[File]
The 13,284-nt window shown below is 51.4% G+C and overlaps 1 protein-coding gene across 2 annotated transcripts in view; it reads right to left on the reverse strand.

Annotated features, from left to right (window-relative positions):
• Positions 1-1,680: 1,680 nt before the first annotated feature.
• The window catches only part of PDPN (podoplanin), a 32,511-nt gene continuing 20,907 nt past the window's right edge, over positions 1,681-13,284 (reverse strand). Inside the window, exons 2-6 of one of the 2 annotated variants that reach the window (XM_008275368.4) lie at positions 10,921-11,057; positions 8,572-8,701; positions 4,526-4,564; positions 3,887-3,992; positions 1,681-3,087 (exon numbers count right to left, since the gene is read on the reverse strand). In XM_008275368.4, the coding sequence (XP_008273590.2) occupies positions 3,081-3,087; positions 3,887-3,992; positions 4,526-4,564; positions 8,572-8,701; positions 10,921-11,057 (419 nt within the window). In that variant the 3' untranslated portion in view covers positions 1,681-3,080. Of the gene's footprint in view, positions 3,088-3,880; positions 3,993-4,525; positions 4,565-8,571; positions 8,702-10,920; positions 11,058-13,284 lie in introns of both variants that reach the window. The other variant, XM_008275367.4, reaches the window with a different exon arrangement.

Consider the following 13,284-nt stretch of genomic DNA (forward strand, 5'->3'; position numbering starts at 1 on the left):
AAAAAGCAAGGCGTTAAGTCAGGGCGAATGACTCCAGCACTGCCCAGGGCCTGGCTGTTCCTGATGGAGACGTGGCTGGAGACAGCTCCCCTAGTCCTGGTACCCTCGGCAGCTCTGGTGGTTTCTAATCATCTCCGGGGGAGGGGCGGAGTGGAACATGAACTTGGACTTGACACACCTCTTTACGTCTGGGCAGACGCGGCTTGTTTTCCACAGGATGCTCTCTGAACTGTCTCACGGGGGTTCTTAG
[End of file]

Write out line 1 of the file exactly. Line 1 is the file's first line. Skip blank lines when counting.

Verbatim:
The 13,284-nt window shown below is 51.4% G+C and overlaps 1 protein-coding gene across 2 annotated transcripts in view; it reads right to left on the reverse strand.